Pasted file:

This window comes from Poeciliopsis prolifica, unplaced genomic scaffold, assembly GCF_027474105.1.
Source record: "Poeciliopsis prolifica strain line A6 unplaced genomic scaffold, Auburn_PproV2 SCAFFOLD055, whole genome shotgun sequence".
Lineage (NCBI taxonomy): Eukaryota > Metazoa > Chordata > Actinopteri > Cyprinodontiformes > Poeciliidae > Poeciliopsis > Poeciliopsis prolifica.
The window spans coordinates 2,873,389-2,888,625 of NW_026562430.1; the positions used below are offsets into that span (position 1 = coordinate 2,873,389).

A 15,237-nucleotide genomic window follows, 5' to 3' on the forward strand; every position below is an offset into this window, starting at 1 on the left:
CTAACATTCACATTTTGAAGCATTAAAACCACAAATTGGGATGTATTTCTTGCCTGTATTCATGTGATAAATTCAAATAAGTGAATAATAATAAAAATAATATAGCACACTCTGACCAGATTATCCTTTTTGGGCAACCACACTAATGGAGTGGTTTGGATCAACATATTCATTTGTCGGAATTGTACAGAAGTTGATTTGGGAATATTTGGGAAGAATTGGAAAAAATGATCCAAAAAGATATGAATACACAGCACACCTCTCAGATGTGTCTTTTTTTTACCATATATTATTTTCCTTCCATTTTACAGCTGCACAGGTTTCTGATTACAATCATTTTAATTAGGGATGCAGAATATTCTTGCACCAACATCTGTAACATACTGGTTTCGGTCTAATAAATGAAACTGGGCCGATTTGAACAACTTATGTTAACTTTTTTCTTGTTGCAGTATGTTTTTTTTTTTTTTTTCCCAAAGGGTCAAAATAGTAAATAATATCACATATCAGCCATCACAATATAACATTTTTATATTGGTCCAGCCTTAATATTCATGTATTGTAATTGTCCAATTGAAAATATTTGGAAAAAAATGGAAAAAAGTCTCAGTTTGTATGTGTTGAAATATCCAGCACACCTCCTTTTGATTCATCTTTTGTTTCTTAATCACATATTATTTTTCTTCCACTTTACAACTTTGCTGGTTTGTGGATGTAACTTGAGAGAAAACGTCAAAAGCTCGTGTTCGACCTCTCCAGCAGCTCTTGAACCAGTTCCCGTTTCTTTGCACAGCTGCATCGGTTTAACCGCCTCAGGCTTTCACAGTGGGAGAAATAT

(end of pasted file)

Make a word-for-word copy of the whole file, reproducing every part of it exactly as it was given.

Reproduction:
This window comes from Poeciliopsis prolifica, unplaced genomic scaffold, assembly GCF_027474105.1.
Source record: "Poeciliopsis prolifica strain line A6 unplaced genomic scaffold, Auburn_PproV2 SCAFFOLD055, whole genome shotgun sequence".
Lineage (NCBI taxonomy): Eukaryota > Metazoa > Chordata > Actinopteri > Cyprinodontiformes > Poeciliidae > Poeciliopsis > Poeciliopsis prolifica.
The window spans coordinates 2,873,389-2,888,625 of NW_026562430.1; the positions used below are offsets into that span (position 1 = coordinate 2,873,389).

A 15,237-nucleotide genomic window follows, 5' to 3' on the forward strand; every position below is an offset into this window, starting at 1 on the left:
CTAACATTCACATTTTGAAGCATTAAAACCACAAATTGGGATGTATTTCTTGCCTGTATTCATGTGATAAATTCAAATAAGTGAATAATAATAAAAATAATATAGCACACTCTGACCAGATTATCCTTTTTGGGCAACCACACTAATGGAGTGGTTTGGATCAACATATTCATTTGTCGGAATTGTACAGAAGTTGATTTGGGAATATTTGGGAAGAATTGGAAAAAATGATCCAAAAAGATATGAATACACAGCACACCTCTCAGATGTGTCTTTTTTTTACCATATATTATTTTCCTTCCATTTTACAGCTGCACAGGTTTCTGATTACAATCATTTTAATTAGGGATGCAGAATATTCTTGCACCAACATCTGTAACATACTGGTTTCGGTCTAATAAATGAAACTGGGCCGATTTGAACAACTTATGTTAACTTTTTTCTTGTTGCAGTATGTTTTTTTTTTTTTTTTCCCAAAGGGTCAAAATAGTAAATAATATCACATATCAGCCATCACAATATAACATTTTTATATTGGTCCAGCCTTAATATTCATGTATTGTAATTGTCCAATTGAAAATATTTGGAAAAAAATGGAAAAAAGTCTCAGTTTGTATGTGTTGAAATATCCAGCACACCTCCTTTTGATTCATCTTTTGTTTCTTAATCACATATTATTTTTCTTCCACTTTACAACTTTGCTGGTTTGTGGATGTAACTTGAGAGAAAACGTCAAAAGCTCGTGTTCGACCTCTCCAGCAGCTCTTGAACCAGTTCCCGTTTCTTTGCACAGCTGCATCGGTTTAACCGCCTCAGGCTTTCACAGTGGGAGAAATAT